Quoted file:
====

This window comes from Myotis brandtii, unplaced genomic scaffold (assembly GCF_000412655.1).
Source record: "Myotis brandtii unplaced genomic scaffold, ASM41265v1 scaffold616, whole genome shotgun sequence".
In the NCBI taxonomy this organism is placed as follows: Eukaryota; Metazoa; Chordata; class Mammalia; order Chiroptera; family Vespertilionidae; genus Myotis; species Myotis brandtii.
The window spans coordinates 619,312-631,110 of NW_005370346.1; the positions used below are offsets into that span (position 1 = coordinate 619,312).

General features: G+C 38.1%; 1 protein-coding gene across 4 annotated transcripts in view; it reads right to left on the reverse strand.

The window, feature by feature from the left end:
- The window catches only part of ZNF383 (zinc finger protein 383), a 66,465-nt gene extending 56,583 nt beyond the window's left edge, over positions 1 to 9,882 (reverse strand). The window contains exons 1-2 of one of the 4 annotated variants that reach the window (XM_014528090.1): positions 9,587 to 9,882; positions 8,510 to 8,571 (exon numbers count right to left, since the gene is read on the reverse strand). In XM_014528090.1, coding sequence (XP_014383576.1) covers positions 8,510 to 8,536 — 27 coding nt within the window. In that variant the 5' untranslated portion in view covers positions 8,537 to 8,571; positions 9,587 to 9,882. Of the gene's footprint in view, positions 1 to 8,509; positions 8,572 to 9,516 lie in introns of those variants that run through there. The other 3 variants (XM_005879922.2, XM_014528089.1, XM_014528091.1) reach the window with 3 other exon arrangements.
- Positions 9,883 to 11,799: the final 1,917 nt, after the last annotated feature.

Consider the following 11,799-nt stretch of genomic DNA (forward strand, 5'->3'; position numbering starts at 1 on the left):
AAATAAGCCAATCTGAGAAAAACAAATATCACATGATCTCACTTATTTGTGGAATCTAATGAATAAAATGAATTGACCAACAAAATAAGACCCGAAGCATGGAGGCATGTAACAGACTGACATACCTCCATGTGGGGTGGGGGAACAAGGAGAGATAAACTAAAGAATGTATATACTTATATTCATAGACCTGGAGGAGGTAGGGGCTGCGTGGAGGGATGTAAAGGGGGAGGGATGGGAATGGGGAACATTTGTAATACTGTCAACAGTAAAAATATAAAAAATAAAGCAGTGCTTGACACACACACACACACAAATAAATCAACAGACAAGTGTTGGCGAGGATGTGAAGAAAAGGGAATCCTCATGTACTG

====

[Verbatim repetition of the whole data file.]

This window comes from Myotis brandtii, unplaced genomic scaffold (assembly GCF_000412655.1).
Source record: "Myotis brandtii unplaced genomic scaffold, ASM41265v1 scaffold616, whole genome shotgun sequence".
In the NCBI taxonomy this organism is placed as follows: Eukaryota; Metazoa; Chordata; class Mammalia; order Chiroptera; family Vespertilionidae; genus Myotis; species Myotis brandtii.
The window spans coordinates 619,312-631,110 of NW_005370346.1; the positions used below are offsets into that span (position 1 = coordinate 619,312).

General features: G+C 38.1%; 1 protein-coding gene across 4 annotated transcripts in view; it reads right to left on the reverse strand.

The window, feature by feature from the left end:
- The window catches only part of ZNF383 (zinc finger protein 383), a 66,465-nt gene extending 56,583 nt beyond the window's left edge, over positions 1 to 9,882 (reverse strand). The window contains exons 1-2 of one of the 4 annotated variants that reach the window (XM_014528090.1): positions 9,587 to 9,882; positions 8,510 to 8,571 (exon numbers count right to left, since the gene is read on the reverse strand). In XM_014528090.1, coding sequence (XP_014383576.1) covers positions 8,510 to 8,536 — 27 coding nt within the window. In that variant the 5' untranslated portion in view covers positions 8,537 to 8,571; positions 9,587 to 9,882. Of the gene's footprint in view, positions 1 to 8,509; positions 8,572 to 9,516 lie in introns of those variants that run through there. The other 3 variants (XM_005879922.2, XM_014528089.1, XM_014528091.1) reach the window with 3 other exon arrangements.
- Positions 9,883 to 11,799: the final 1,917 nt, after the last annotated feature.

Consider the following 11,799-nt stretch of genomic DNA (forward strand, 5'->3'; position numbering starts at 1 on the left):
AAATAAGCCAATCTGAGAAAAACAAATATCACATGATCTCACTTATTTGTGGAATCTAATGAATAAAATGAATTGACCAACAAAATAAGACCCGAAGCATGGAGGCATGTAACAGACTGACATACCTCCATGTGGGGTGGGGGAACAAGGAGAGATAAACTAAAGAATGTATATACTTATATTCATAGACCTGGAGGAGGTAGGGGCTGCGTGGAGGGATGTAAAGGGGGAGGGATGGGAATGGGGAACATTTGTAATACTGTCAACAGTAAAAATATAAAAAATAAAGCAGTGCTTGACACACACACACACACAAATAAATCAACAGACAAGTGTTGGCGAGGATGTGAAGAAAAGGGAATCCTCATGTACTG